Workers reviews the film Shooting Dogs at its world premiere in a football stadium in the Rwandan capital – and finds both a fine film and an exposure of the effects of Belgian colonialism.
How friends became killers
WORKERS, MAY 2006 ISSUE
There have been a number of reviews of Shooting Dogs, the film starring John Hurt which depicts the events of the Rwandan massacre of Tutsis by Hutus in 1994, and shot on location in Kigali using locals as extras. Some, such as the Guardian reviewer, have described the film as a work of fiction, while most others have praised it.
However, watching the World Premiere of the film in a football stadium in Kigali, the Rwandan capital, along with thousands of survivors, makes it easier to assess the film and the events it depicts in which 800,000 died.
The story is set in a Catholic-run school in Kigali with John Hurt playing the priest and teacher. The school becomes a refuge for hundreds of Tutsis and Hutus opposed to the coming massacre. They are surrounded by hundreds of "Interahamwe", the Hutu militia, waiting to kill them.
Perhaps the most shocking revelation is how ordinary friends and neighbours, such as the school caretaker, become killers in what was a pre-planned massacre. The film also describes how French troops eventually came to the rescue of only the handful of white victims in the school, probably a typical example of French colonial mentality.
As Rwandan prisons are full, killers tell where their victims are buried to receive "forgiveness". Bodies are still being brought to this mass grave containing 256,000 bodies...
'That's how it was'
The only comments from the audience watching the premiere were words to the effect of "Yes, that's exactly how it was." At the end of the performance, the audience left in complete silence, each one with thoughts of their own experience of survival.
So as a film Shooting Dogs (a reference to the only action the tiny UN brigade were allowed to take) deserves very high acclaim. Most survivors regard the film as highly accurate in its description of the events, and are highly critical of the other film, Hotel Rwanda, which they regard as inaccurate and whose hero, the hotel manager, they despise, as he makes his fortune living off the proceeds of his speaking tours in the US.
What becomes clear, however, is that before the Belgian colonialists came to Rwanda, Tutsis and Hutus were as one, intermarrying and displaying no differences. It was the Belgians, like the Nazis, who began to invent imaginary racial differences between them and declare the Tutsis more intelligent and therefore capable of becoming the Belgians' civil service and colonial managers. It was the Belgians who introduced ID cards which identified Hutus and Tutsis, and it was the Belgians who lit the fuse for the massacres (1994 was not the first) in the way they handed power to a bunch of fascists at independence, trying to maintain their colonial influence.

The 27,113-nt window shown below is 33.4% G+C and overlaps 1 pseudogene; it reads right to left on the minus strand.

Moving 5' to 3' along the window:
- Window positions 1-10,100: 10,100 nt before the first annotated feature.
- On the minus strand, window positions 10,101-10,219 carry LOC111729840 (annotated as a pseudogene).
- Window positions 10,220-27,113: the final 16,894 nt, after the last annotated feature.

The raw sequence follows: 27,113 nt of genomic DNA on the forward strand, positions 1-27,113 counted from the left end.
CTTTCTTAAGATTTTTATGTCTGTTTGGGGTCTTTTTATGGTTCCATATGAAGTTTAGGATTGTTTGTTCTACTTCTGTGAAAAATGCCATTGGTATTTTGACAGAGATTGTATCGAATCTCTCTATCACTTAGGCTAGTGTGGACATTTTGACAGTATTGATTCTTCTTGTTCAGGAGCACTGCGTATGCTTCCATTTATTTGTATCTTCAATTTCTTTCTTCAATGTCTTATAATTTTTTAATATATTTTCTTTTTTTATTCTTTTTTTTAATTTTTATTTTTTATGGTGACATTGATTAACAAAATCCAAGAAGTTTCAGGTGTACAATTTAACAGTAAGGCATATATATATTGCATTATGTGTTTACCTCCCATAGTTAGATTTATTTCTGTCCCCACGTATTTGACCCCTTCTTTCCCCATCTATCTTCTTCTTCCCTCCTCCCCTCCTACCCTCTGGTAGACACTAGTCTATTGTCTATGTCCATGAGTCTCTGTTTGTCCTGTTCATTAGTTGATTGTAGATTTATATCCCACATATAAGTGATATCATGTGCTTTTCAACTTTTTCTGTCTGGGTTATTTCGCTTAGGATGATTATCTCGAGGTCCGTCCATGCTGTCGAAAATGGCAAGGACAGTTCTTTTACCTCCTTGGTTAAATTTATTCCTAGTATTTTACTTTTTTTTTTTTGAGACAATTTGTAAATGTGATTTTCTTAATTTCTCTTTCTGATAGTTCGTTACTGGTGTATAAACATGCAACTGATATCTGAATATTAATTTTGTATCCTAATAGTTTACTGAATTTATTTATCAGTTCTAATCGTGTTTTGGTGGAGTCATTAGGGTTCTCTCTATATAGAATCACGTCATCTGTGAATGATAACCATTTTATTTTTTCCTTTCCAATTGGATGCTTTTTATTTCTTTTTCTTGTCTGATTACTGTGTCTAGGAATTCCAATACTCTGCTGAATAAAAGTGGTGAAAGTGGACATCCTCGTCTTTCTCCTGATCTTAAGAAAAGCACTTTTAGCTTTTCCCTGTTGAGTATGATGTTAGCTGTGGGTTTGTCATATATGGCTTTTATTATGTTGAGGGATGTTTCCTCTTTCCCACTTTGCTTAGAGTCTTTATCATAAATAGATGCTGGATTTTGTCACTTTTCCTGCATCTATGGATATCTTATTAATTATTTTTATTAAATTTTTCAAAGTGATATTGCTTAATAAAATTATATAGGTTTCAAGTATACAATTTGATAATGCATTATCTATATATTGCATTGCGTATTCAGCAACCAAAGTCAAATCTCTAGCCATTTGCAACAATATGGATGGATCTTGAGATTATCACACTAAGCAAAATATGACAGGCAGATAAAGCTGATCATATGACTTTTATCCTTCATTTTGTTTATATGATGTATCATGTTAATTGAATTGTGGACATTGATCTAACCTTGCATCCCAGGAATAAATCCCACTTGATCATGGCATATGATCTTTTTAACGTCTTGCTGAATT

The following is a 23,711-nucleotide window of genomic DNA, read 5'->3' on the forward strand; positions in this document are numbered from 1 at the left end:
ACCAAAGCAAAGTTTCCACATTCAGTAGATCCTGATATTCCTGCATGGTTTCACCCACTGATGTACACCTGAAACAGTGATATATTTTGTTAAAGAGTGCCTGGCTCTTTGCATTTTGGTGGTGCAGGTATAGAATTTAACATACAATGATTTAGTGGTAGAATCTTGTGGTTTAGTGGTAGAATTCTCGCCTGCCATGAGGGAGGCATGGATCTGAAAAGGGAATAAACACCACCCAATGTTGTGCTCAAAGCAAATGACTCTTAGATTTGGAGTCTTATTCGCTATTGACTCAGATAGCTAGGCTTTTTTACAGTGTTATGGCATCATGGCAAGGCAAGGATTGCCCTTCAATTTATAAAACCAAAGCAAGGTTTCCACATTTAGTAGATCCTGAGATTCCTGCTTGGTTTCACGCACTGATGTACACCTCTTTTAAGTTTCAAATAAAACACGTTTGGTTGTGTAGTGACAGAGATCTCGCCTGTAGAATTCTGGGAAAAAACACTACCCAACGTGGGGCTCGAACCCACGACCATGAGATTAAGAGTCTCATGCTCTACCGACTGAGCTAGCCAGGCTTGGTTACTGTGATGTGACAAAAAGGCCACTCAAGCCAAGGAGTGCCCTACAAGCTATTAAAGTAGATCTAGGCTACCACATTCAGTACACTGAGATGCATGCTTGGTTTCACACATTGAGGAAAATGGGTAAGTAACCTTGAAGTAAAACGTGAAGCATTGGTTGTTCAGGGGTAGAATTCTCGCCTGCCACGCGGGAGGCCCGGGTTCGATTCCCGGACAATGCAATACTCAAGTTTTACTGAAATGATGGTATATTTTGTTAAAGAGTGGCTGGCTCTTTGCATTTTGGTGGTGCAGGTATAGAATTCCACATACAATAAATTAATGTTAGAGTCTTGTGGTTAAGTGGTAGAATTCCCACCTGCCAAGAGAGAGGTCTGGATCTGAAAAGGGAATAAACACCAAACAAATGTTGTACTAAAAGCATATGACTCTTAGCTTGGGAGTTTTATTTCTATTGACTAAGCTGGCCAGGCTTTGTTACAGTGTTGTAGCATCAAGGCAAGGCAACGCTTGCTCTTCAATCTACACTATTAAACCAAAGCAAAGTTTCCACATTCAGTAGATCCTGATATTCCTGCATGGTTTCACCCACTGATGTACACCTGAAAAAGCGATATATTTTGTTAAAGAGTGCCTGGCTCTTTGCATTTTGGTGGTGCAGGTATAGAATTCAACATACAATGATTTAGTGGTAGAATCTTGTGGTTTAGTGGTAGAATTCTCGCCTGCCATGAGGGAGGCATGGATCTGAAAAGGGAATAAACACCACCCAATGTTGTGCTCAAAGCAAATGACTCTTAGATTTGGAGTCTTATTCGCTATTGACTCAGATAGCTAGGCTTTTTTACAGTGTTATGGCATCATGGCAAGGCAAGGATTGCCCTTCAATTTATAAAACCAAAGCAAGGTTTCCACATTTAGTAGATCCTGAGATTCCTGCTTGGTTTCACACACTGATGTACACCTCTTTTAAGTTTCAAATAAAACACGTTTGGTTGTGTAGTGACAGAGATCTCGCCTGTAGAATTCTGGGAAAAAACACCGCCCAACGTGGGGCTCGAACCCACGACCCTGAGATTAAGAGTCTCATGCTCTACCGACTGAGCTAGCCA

Today in Rwanda, there is no free health care for the population although Saudi Arabia has built a big private hospital for the rich returning Tutsis. There is free primary education, but thereafter schooling is provided only by the Catholic Church.
The country is awash with "guilt aid", and at the Genocide Museum in Kigali, an attempt is being made to compare the "genocide" with that of the Armenians, Jews, Cambodians and some invented genocides – instead of putting it into the context of colonialism in Africa.
No mention is made of other mass killings in recent times in Africa – of the 1 million killed in Mozambique by the Rhodesian and South African sponsored RENAMO (also supported by US Christian fundamentalists), for example. No mention of the 100,000 killed in Mozambique by famine while the US refused to provide food aid. No mention of the 4 million killed across the Rwandan border in the Democratic Republic of the Congo by mercenary militias (including Rwandans) seeking control of the diamonds and other resources. No mention of the millions killed in Angola, Algeria and other African colonies as they fought for their independence.
No one wants to make a film about these events that former colonial powers, including Britain, would rather were forgotten.